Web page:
Thank you to transit workers. Subways and airports are among the hardest places to sanitize, especially during this pandemic, which places transit workers at risk of falling sick. As the homeless continue to pack into train cars, subways become a breeding ground for the coronavirus. In New York City alone, at least 50 MTA workers have died of COVID-19 and hundreds more have been infected. Among the infected are Michael Brantley and Ray Reigadas, MTA train operators, who returned to work after catching and recovering from the coronavirus. Despite knowing about the high rates of infection, the deaths of their colleagues, and the lack of preparedness by the MTA, these workers continue to operate and sanitize the subways, which in turn prevent major cities from collapsing.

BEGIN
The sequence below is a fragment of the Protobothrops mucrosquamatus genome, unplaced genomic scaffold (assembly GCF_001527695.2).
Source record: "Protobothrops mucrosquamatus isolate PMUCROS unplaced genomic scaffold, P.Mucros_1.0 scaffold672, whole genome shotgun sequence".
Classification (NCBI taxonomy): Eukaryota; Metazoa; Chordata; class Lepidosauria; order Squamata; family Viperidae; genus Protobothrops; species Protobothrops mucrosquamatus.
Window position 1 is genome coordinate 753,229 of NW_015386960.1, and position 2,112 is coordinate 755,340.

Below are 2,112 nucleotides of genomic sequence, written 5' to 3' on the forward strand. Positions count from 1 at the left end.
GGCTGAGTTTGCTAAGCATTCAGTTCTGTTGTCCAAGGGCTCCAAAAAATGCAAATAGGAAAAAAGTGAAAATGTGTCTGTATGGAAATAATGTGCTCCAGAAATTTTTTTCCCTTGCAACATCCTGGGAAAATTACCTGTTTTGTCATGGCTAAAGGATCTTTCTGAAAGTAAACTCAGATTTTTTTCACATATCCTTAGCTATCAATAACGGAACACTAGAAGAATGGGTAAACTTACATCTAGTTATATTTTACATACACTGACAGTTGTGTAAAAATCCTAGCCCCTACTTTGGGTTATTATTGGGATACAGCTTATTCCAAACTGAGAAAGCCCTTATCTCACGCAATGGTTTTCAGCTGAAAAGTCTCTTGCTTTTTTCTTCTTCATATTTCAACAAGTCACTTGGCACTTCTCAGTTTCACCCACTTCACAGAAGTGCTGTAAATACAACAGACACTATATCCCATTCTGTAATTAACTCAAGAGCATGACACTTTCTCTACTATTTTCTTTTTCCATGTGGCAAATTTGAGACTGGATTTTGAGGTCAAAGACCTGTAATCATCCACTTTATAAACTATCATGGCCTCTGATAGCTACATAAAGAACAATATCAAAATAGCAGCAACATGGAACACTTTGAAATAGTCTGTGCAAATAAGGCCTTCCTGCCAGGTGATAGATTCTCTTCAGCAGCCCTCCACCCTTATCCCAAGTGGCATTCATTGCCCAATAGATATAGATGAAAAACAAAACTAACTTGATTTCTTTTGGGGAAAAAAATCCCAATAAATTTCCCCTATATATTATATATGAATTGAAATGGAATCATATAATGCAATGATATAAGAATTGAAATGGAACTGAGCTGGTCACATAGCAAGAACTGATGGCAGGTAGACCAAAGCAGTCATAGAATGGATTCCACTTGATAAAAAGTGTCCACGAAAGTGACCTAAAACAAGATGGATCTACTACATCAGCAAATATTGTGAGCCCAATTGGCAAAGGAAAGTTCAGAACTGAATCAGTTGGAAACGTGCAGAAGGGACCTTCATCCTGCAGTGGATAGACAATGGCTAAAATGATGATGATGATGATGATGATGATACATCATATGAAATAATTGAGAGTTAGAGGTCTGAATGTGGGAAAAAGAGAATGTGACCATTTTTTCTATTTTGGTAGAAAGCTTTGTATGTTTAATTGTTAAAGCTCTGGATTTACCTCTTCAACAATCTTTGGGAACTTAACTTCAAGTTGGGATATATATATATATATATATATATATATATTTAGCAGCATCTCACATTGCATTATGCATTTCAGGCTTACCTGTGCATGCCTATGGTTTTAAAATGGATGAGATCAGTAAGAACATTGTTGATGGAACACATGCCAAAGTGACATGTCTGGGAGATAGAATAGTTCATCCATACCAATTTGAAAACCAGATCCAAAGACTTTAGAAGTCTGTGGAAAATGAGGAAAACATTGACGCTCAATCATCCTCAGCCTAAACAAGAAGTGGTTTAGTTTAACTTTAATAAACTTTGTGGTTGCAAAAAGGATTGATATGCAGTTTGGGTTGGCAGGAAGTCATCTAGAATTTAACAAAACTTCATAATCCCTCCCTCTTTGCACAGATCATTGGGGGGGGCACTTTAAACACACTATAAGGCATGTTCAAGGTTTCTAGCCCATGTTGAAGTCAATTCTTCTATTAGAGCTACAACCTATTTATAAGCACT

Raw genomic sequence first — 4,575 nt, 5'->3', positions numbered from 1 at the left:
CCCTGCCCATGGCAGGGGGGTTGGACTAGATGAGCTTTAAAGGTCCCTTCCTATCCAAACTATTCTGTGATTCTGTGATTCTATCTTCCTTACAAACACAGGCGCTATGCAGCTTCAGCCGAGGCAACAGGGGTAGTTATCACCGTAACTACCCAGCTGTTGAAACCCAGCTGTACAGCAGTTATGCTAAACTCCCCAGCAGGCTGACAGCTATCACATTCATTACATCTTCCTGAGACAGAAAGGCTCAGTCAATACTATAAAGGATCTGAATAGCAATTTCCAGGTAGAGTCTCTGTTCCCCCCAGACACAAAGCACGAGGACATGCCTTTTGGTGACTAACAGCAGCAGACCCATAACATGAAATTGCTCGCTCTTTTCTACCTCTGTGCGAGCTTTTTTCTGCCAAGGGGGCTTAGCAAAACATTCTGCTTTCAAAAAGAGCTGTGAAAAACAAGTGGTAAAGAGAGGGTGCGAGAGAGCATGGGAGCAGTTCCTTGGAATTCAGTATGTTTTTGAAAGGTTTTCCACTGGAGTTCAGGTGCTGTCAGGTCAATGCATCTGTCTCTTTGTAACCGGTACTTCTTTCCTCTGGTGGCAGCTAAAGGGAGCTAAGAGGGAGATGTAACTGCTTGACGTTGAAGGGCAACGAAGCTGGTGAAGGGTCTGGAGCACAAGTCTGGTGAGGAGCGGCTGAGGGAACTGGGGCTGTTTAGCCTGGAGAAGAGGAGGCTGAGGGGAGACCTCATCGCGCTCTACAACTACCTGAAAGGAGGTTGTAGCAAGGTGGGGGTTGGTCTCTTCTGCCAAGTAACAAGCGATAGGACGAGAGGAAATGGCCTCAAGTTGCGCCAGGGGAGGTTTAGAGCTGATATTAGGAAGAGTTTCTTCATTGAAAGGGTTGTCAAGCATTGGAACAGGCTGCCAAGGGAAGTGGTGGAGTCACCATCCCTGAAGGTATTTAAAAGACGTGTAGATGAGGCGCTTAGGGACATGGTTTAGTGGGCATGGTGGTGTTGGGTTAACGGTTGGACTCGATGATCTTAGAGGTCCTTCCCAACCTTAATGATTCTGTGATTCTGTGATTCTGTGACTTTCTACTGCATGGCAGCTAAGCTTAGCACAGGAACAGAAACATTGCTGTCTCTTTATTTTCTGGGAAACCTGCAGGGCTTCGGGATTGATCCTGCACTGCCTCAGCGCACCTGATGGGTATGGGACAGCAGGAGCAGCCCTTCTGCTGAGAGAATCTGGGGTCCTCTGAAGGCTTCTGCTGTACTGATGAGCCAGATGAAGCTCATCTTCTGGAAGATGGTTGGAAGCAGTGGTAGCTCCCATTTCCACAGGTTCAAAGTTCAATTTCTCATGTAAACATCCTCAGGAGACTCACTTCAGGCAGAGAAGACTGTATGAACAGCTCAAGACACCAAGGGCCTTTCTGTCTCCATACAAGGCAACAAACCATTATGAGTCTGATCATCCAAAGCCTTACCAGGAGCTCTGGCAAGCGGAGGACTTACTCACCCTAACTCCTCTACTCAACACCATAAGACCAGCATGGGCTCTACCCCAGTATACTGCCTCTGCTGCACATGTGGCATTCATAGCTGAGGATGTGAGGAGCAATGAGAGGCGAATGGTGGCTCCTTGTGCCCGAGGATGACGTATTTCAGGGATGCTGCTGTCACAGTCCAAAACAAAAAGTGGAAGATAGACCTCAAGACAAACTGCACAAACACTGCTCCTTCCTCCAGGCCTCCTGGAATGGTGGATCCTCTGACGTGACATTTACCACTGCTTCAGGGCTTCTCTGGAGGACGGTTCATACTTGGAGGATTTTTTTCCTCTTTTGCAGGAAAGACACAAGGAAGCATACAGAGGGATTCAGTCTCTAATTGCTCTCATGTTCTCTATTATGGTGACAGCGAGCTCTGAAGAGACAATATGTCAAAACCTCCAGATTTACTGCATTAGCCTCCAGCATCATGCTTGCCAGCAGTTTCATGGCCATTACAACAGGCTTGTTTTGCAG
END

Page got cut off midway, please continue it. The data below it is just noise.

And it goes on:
Thank you to sanitation and postal service workers. Every day, they walk among deserted streets to take our trash and deliver our mail. Their jobs put them at constant risk of infection from touching unsanitary mail, trash, and other packages. Despite policy from the Postal Service that workers must be informed when their colleagues have tested positive, many workers are notified days after, if even at all. David Denton, a mailman at a processing plant in Long Island, said that throughout the entire pandemic, none of the workers have been informed about positive cases by supervisors, despite hearing about several cases. With a lack of masks, cleaning supplies around the country, and communication, these tenacious workers have still traveled on their daily routes from house to house, since day one.